The dragnet comes up empty

In the aftermath of Sept. 11, law enforcement agents detained more than 1,000 people, mostly Middle Eastern-born men. Some were held for weeks without an attorney. Some were virtually convicted in the press. But none have been implicated in terrorism.

By Eric Boehlert
Published June 19, 2002 9:20PM (EDT)

Sitting inside a federal courtroom in Memphis on the morning of Feb. 11, Brooklyn plumber Sakher Hammad knew his life was taking a dramatic turn for the worse.

Along with four friends, Hammad was scheduled to appear before a magistrate judge to hear misdemeanor charges that they'd tried to illegally obtain Tennessee driver's licenses. But that morning, the prosecutor unexpectedly cited "connections" to Sept. 11 and the World Trade Center, and raised the possibility that the Middle Eastern men, including Hammad's cousin Abdelmuhsen Mahmid Hammad, might be involved in terrorism against the United States. In fact, the prosecutor announced, a local Department of Motor Vehicles employee accused of selling the fake licenses had been expected to testify, but she had been killed just hours earlier in a suspicious, fiery car crash.

With that, an audible gasp went up in the courtroom.

The judge, pronouncing the events "upsetting and disturbing," denied bail and ordered Hammad moved to a maximum-security prison where he was locked down in solitary confinement in a 5-by-7-foot cell, given no contact with the outside world and forced to wait 24 days to see his attorney.

The news media swarmed to the case. Fox News, the Associated Press, the Miami Herald, the New York Times, the Los Angeles Times, Newsday and CBS Evening News all raised questions about the dramatic developments in Tennessee, including terrorist activities, late-night homicides and even al-Qaida connections.

There was just one problem: Hammad, a 24-year-old naturalized U.S. citizen, and his friends aren't terrorists, and the evidence suggests the DMV worker committed suicide. For Hammad, who lost friends in the attack on the World Trade Center, the doomed road trip to Tennessee and his surreal, publicized run-in with the law have been devastating.

"My life is destroyed," he says. "I lost my business. I lost a lot of my friends. I lost my fiancie. My apartment. You can't really tell the story until you live it."

In the nine months since last year's terrorist attack on New York and Washington, government officials estimate that 1,100 people, mostly Middle Eastern-born men, have been arrested or detained. Independent observers, though, such as David Cole, professor of constitutional law at the Georgetown Law Center, suggest the number stands closer to 1,500 or 2,000.

The dragnet was intended to disrupt any other potential terrorist cells operating inside America. "The Department of Justice is waging a deliberate campaign of arrest and detention to protect American lives," Attorney General John Ashcroft announced last November. "We're removing suspected terrorists who violate the law from our streets to prevent further terrorist attack."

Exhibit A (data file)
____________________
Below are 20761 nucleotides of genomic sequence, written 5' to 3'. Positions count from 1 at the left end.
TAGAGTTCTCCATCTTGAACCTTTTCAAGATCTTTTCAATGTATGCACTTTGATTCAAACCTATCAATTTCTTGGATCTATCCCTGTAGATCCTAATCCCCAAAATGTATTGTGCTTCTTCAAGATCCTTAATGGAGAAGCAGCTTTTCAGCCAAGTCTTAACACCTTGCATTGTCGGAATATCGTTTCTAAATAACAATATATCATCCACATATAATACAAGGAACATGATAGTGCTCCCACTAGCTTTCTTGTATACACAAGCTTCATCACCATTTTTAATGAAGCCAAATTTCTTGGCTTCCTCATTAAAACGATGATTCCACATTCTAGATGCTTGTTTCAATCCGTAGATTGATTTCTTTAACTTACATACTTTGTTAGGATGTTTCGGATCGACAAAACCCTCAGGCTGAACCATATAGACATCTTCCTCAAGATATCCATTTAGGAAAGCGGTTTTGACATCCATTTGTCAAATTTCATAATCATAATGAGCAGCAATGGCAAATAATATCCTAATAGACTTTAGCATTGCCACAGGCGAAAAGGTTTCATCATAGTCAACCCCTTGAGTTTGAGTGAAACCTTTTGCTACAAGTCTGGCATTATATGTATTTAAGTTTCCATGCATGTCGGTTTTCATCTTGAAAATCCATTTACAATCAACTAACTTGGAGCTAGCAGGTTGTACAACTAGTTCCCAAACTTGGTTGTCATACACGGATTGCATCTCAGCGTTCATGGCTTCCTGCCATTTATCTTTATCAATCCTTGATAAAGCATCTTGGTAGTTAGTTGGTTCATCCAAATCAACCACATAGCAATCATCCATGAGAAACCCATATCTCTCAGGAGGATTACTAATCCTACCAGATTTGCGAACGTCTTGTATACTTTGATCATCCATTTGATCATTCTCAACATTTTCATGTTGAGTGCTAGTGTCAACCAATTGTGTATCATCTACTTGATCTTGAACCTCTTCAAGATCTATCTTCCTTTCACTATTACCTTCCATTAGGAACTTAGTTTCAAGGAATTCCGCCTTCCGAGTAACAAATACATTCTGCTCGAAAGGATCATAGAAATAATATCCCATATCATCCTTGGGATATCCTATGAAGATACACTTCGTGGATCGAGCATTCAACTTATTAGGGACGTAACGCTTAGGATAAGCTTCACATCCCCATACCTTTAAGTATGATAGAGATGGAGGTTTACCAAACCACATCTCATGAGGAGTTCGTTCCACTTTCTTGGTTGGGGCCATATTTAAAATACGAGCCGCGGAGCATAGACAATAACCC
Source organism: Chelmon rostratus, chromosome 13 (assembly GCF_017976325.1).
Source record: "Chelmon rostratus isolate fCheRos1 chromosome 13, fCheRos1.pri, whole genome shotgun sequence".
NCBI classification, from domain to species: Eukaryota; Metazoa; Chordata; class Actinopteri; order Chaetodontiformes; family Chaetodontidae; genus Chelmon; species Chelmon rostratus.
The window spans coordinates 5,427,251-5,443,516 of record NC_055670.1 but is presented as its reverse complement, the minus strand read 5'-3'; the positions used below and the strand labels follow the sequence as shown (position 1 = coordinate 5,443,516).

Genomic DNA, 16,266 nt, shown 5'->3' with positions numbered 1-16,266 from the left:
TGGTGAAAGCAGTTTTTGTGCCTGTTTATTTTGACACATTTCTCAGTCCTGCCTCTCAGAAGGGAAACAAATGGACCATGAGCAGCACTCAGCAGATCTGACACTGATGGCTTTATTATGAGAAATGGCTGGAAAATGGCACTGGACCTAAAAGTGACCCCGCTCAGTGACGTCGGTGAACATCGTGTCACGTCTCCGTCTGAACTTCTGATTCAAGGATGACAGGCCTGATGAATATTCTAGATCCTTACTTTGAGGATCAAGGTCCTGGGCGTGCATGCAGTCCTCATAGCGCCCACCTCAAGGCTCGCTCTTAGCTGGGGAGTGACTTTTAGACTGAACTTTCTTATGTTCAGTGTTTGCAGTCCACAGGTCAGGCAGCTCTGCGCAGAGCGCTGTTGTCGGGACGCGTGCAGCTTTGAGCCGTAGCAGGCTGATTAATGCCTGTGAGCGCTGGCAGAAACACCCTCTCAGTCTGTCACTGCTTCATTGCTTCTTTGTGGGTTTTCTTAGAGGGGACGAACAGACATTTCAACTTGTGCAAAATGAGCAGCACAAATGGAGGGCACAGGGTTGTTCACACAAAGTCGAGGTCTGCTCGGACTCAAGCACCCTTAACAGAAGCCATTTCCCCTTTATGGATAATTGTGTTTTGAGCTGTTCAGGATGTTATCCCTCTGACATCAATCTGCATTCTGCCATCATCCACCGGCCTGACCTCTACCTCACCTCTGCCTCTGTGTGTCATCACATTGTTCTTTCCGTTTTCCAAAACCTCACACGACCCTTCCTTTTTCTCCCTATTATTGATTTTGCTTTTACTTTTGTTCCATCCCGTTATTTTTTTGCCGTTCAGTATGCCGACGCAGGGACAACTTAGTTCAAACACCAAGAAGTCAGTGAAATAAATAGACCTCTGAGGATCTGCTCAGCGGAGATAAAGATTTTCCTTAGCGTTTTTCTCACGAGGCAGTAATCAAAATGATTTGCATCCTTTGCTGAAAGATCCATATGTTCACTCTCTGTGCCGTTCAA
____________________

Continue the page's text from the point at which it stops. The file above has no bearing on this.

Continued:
Yet only a single man, Zacarias Moussaoui, has been charged with being a Sept. 11 conspirator, and he was detained for immigration violations even before the dragnet began. In the meantime, hundreds have been deported for routine visa violations. The U.S. Justice Department, under court order, reported last week that 147 detainees remain in custody -- 74 on immigration-related charges and 73 on separate criminal charges.

"They essentially arrested people first and then investigated," complains Cole. "Virtually all of them were cleared of terrorist charges, which illustrates how little accurate intelligence the FBI had if it was willing to arrest a large number of people who were innocent of any links with terrorism."

A Justice Department official, speaking on condition of anonymity, yesterday stressed that the detentions were lawfully conducted and fell within law enforcement's mandate. "The information we have gained from our activities, whether it be the interviews we conducted or the people we detained, has been valuable to our investigation of 9/11 and to our preventive efforts," the official said.

The sweep has been shrouded in secrecy throughout. Cole charged that investigators used ethnic profiling to target young, Muslim and Middle Eastern men. Immigration hearings were immediately closed off even to family members -- a move that a federal appeals court this week ruled was unconstitutional -- while Ashcroft refused to release the names of those detained. The attorney general announced late last year that suspected members of al-Qaida were among those being detained. And he effectively squelched political criticism of the dragnet when he appeared before the Senate Judiciary Committee last December and said "fear mongers" whipping up concern about civil rights were aiding terrorists.

However, among the 128 criminal charges that have been filed against the 1,000-plus detainees, none, according to a Justice Department official, have been for terrorist activity.

As the one-year anniversary of 9/11 approaches, detainees are still trickling out of jail, being deported or pleading guilty to relatively minor offenses, but they are doing so without the news coverage that accompanied their arrests.

It's unlikely that the public, politicians or the press will lose interest in high-profile cases such as that of American-born Jose Padilla, aka Abdullah Al Muhajir, the alleged "dirty bomb" conspirator, or Moussaoui's unfolding trial. But scores of other once-intriguing terrorism cases have proven to be little more than wild speculation and have been largely forgotten by the press and the public. The men targeted, though, are still paying a high price.

Two weeks ago, Mohammed Azmath, an Indian national, quietly pled guilty to credit-card fraud. That's a long way from last Sept. 12, when he and companion Syed Gul Mohammed Shah were taken into custody on an Amtrak train during a stop in Fort Worth, Texas. The men raised suspicion after they were found with $5,600 in cash, box cutters like those used by the Sept. 11 hijackers, and hair dye. The men had also flown out of the Newark, N.J., airport the morning of Sept. 11, just like the set of hijackers who commandeered United Airlines Flight 93, which crashed in Pennsylvania. According to the police report, both also appeared "extremely nervous" when confronted on the train.

The men, quickly deemed potential suspects, were held as material witnesses for two months in isolation with no access to attorneys. FBI agents raided Azmath and Shah's Jersey City, N.J., apartment, taking away boxes of evidence while a crowd gathered outside and chanted "USA! USA!"